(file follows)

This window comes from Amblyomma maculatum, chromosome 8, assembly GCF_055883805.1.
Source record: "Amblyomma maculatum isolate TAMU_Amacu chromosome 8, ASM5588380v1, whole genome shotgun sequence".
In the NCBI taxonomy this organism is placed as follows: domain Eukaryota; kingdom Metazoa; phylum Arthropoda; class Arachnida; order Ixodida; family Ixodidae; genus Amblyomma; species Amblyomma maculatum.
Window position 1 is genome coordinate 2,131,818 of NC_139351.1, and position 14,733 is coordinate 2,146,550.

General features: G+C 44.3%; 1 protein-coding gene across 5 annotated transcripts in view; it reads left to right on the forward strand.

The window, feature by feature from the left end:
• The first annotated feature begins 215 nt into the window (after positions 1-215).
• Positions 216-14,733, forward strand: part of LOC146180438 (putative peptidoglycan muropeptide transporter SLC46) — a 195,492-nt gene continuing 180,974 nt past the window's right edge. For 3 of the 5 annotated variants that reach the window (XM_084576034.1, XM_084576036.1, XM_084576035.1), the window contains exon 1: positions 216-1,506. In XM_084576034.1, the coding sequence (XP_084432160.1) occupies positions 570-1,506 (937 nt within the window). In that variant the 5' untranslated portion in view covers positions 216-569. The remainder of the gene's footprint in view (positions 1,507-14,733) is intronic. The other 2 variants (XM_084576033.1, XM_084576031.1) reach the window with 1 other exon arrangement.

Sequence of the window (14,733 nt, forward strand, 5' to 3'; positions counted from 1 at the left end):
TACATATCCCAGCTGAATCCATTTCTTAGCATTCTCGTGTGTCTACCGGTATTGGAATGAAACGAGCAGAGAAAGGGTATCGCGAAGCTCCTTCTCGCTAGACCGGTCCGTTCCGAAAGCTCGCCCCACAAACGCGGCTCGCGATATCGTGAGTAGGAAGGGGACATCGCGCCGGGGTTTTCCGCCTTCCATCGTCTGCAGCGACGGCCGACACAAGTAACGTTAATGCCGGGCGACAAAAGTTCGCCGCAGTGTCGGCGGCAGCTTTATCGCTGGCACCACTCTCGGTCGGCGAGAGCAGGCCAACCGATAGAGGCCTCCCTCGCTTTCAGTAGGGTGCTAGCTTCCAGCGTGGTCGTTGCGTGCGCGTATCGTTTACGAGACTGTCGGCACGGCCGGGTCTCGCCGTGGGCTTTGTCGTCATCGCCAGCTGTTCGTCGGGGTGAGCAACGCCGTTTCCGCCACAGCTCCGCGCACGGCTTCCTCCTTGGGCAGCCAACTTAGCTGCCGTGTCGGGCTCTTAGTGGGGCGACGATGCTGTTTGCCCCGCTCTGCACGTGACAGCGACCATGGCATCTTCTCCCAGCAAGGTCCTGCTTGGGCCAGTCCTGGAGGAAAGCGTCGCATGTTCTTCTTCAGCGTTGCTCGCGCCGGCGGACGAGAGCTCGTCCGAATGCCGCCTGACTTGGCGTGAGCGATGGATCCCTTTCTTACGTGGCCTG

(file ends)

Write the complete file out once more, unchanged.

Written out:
This window comes from Amblyomma maculatum, chromosome 8, assembly GCF_055883805.1.
Source record: "Amblyomma maculatum isolate TAMU_Amacu chromosome 8, ASM5588380v1, whole genome shotgun sequence".
In the NCBI taxonomy this organism is placed as follows: domain Eukaryota; kingdom Metazoa; phylum Arthropoda; class Arachnida; order Ixodida; family Ixodidae; genus Amblyomma; species Amblyomma maculatum.
Window position 1 is genome coordinate 2,131,818 of NC_139351.1, and position 14,733 is coordinate 2,146,550.

General features: G+C 44.3%; 1 protein-coding gene across 5 annotated transcripts in view; it reads left to right on the forward strand.

The window, feature by feature from the left end:
• The first annotated feature begins 215 nt into the window (after positions 1-215).
• Positions 216-14,733, forward strand: part of LOC146180438 (putative peptidoglycan muropeptide transporter SLC46) — a 195,492-nt gene continuing 180,974 nt past the window's right edge. For 3 of the 5 annotated variants that reach the window (XM_084576034.1, XM_084576036.1, XM_084576035.1), the window contains exon 1: positions 216-1,506. In XM_084576034.1, the coding sequence (XP_084432160.1) occupies positions 570-1,506 (937 nt within the window). In that variant the 5' untranslated portion in view covers positions 216-569. The remainder of the gene's footprint in view (positions 1,507-14,733) is intronic. The other 2 variants (XM_084576033.1, XM_084576031.1) reach the window with 1 other exon arrangement.

Sequence of the window (14,733 nt, forward strand, 5' to 3'; positions counted from 1 at the left end):
TACATATCCCAGCTGAATCCATTTCTTAGCATTCTCGTGTGTCTACCGGTATTGGAATGAAACGAGCAGAGAAAGGGTATCGCGAAGCTCCTTCTCGCTAGACCGGTCCGTTCCGAAAGCTCGCCCCACAAACGCGGCTCGCGATATCGTGAGTAGGAAGGGGACATCGCGCCGGGGTTTTCCGCCTTCCATCGTCTGCAGCGACGGCCGACACAAGTAACGTTAATGCCGGGCGACAAAAGTTCGCCGCAGTGTCGGCGGCAGCTTTATCGCTGGCACCACTCTCGGTCGGCGAGAGCAGGCCAACCGATAGAGGCCTCCCTCGCTTTCAGTAGGGTGCTAGCTTCCAGCGTGGTCGTTGCGTGCGCGTATCGTTTACGAGACTGTCGGCACGGCCGGGTCTCGCCGTGGGCTTTGTCGTCATCGCCAGCTGTTCGTCGGGGTGAGCAACGCCGTTTCCGCCACAGCTCCGCGCACGGCTTCCTCCTTGGGCAGCCAACTTAGCTGCCGTGTCGGGCTCTTAGTGGGGCGACGATGCTGTTTGCCCCGCTCTGCACGTGACAGCGACCATGGCATCTTCTCCCAGCAAGGTCCTGCTTGGGCCAGTCCTGGAGGAAAGCGTCGCATGTTCTTCTTCAGCGTTGCTCGCGCCGGCGGACGAGAGCTCGTCCGAATGCCGCCTGACTTGGCGTGAGCGATGGATCCCTTTCTTACGTGGCCTG